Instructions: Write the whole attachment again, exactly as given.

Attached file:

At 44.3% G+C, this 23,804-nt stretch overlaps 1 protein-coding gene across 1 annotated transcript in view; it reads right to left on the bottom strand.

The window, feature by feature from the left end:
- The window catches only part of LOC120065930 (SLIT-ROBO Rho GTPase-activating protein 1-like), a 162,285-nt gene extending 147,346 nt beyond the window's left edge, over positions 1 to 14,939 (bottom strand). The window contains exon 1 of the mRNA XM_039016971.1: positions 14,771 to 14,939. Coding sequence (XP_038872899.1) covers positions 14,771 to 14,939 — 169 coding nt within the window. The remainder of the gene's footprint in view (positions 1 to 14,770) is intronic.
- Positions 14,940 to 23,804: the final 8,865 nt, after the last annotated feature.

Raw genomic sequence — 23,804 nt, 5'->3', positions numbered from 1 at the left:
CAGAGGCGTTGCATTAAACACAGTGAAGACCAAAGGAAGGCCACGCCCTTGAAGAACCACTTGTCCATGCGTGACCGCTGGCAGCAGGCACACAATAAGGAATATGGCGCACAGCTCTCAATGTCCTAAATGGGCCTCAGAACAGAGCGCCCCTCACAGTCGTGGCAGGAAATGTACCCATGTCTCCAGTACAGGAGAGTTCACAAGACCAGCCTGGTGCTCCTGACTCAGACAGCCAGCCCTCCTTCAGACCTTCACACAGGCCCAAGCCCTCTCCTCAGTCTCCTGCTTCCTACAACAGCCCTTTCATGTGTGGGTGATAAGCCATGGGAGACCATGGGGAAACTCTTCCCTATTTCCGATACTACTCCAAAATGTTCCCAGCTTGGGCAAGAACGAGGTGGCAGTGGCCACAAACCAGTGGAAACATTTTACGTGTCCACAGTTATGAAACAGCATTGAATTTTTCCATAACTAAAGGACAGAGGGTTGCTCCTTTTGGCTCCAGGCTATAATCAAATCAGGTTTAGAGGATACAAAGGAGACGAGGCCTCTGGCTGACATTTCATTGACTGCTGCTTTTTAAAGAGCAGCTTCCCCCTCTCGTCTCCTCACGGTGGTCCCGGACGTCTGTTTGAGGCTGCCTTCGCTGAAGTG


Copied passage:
At 44.3% G+C, this 23,804-nt stretch overlaps 1 protein-coding gene across 1 annotated transcript in view; it reads right to left on the bottom strand.

The window, feature by feature from the left end:
- The window catches only part of LOC120065930 (SLIT-ROBO Rho GTPase-activating protein 1-like), a 162,285-nt gene extending 147,346 nt beyond the window's left edge, over positions 1 to 14,939 (bottom strand). The window contains exon 1 of the mRNA XM_039016971.1: positions 14,771 to 14,939. Coding sequence (XP_038872899.1) covers positions 14,771 to 14,939 — 169 coding nt within the window. The remainder of the gene's footprint in view (positions 1 to 14,770) is intronic.
- Positions 14,940 to 23,804: the final 8,865 nt, after the last annotated feature.

Raw genomic sequence — 23,804 nt, 5'->3', positions numbered from 1 at the left:
CAGAGGCGTTGCATTAAACACAGTGAAGACCAAAGGAAGGCCACGCCCTTGAAGAACCACTTGTCCATGCGTGACCGCTGGCAGCAGGCACACAATAAGGAATATGGCGCACAGCTCTCAATGTCCTAAATGGGCCTCAGAACAGAGCGCCCCTCACAGTCGTGGCAGGAAATGTACCCATGTCTCCAGTACAGGAGAGTTCACAAGACCAGCCTGGTGCTCCTGACTCAGACAGCCAGCCCTCCTTCAGACCTTCACACAGGCCCAAGCCCTCTCCTCAGTCTCCTGCTTCCTACAACAGCCCTTTCATGTGTGGGTGATAAGCCATGGGAGACCATGGGGAAACTCTTCCCTATTTCCGATACTACTCCAAAATGTTCCCAGCTTGGGCAAGAACGAGGTGGCAGTGGCCACAAACCAGTGGAAACATTTTACGTGTCCACAGTTATGAAACAGCATTGAATTTTTCCATAACTAAAGGACAGAGGGTTGCTCCTTTTGGCTCCAGGCTATAATCAAATCAGGTTTAGAGGATACAAAGGAGACGAGGCCTCTGGCTGACATTTCATTGACTGCTGCTTTTTAAAGAGCAGCTTCCCCCTCTCGTCTCCTCACGGTGGTCCCGGACGTCTGTTTGAGGCTGCCTTCGCTGAAGTG